Apartments remain the favored property type among risk-averse investors. Nearly half of respondents (46%) to a quarterly survey conducted by National Real Estate Investor, Retail Traffic and Marcus & Millichap Real EstateServices indicate that now is the time to buy apartments, up from 38% in the second quarter.
Demand for apartments is even stronger among respondents who are already invested in that particular property type with 61% of apartment investors saying now is the time to buy more multifamily product.
Investors are less confident in other sectors expressing the most interest in buying undeveloped land (28%), followed by retail (26%), and industrial (24%). Respondents were most bearish onwith only 18% indicating now is the time to buy Figure 3.
Apartments have not escaped the current downturn unscathed. The sector reported its weakest net absorption totals for the second quarter in more than a decade with just 900 units absorbed, according to real estate research firm Reis based in New York.
The national vacancy rate also rose to 7.6%, up 150 basis points over the same period a year ago. Yet the apartment sector may be a preferred choice simply because it has fared better than property types such as the office market, which reported a national vacancy rate of 15.9% in the second quarter.
Investors also appear more confident that effective rents for apartments will hold their own going forward, indicating the worst of rent adjustments is over. Nearly half of respondents (47%) believe rents will remain flat, 27% anticipate an increase and 23% predict a decline.
Those that do expect a dip in effective rents anticipate a 1% drop, which is well below expectations for other sectors such as office (5.2%), retail (5.1%), and mixed-use properties (5.1%).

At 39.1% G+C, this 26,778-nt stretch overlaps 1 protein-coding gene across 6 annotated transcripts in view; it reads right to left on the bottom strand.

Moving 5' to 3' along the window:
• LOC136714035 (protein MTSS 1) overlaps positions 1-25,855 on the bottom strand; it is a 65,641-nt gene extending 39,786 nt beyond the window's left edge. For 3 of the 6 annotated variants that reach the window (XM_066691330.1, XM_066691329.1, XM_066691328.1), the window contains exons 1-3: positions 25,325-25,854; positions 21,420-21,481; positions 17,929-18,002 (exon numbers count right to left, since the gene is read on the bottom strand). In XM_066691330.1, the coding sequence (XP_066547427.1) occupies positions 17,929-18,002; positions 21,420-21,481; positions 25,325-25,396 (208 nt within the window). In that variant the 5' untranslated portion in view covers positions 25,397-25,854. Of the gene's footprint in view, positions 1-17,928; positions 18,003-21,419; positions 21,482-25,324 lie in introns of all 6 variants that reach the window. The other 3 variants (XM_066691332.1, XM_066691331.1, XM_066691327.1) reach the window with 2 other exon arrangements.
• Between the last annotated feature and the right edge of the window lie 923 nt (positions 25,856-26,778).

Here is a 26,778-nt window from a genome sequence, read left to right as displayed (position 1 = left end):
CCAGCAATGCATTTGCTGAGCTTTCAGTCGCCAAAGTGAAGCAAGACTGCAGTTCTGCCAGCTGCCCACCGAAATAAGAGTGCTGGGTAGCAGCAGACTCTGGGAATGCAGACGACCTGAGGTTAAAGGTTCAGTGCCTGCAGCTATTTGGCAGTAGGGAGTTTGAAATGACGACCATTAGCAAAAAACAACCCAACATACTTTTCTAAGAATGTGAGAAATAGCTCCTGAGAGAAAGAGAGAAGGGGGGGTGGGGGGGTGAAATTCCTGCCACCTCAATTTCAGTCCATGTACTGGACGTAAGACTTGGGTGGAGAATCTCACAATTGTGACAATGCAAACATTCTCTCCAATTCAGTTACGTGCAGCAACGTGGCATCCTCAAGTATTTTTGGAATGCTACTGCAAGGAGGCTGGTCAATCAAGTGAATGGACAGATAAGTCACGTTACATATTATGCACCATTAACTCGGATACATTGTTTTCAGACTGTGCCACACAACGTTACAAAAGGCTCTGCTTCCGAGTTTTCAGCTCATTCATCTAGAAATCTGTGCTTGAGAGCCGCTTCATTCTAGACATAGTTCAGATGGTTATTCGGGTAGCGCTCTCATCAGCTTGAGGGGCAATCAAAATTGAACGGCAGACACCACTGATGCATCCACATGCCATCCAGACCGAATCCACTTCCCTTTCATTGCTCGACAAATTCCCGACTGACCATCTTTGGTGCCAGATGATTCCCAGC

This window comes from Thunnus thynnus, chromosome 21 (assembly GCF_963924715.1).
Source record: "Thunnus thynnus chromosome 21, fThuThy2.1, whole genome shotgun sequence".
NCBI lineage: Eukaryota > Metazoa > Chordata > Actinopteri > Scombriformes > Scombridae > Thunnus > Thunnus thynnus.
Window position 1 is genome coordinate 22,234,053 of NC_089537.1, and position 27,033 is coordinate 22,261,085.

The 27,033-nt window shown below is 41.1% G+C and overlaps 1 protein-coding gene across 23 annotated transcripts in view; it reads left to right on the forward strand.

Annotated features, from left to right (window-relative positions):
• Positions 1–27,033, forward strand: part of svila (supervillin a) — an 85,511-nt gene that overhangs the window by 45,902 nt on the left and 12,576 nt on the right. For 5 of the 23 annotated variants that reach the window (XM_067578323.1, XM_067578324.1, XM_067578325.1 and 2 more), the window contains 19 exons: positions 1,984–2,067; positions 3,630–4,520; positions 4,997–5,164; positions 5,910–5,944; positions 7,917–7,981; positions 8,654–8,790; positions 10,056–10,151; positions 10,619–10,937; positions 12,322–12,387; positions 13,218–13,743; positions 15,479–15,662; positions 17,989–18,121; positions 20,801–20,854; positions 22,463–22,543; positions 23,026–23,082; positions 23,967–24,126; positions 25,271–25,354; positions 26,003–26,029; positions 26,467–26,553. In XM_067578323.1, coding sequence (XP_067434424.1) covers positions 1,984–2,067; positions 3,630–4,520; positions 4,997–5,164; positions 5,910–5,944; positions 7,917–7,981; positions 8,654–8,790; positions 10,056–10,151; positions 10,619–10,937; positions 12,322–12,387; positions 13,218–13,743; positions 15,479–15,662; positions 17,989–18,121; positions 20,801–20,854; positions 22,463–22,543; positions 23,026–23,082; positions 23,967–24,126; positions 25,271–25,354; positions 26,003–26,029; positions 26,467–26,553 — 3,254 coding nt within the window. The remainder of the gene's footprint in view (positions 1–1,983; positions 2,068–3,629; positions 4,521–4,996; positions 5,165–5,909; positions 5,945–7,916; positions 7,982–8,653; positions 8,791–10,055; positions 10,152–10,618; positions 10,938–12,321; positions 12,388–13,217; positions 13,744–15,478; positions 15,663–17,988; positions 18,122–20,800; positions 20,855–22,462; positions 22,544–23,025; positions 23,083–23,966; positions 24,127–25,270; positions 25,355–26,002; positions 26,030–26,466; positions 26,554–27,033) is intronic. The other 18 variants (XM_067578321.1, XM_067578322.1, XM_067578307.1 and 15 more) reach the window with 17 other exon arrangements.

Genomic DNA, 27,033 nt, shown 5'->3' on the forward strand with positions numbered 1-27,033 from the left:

Investors also are waiting for a wave ofproperties to enter the market. In fact, 80% of respondents expect that volume of distressed properties to be moderate to large.
More than half of respondents (55%) believe distressed properties will be most widespread among retail malls, followed by hotels (53%), suburban office (48%), undeveloped land (42%), and retail lifestyle and power centers (40%).
Yet it could be early 2010 before a significant amount of distressed properties make it into the marketplace. The process required to re-price, re-tenant or write off those distressed assets is going to be complex.
“There’s a lot of emphasis on workouts by commercial banks who are not yet strong enough to withstand another round of large losses,” says Hessam Nadji, managing director at Marcus & Millichap.loans have an added layer of complexity due to the very nature of the securitized model. “All of this points to a very different situation than the 1990s, when the Resolution Trust Corp. acted as a clearing house of distressed real estate,” Hessam adds. “Either way you look at it, I think you will see that turning point occur in the next six to 12 months.”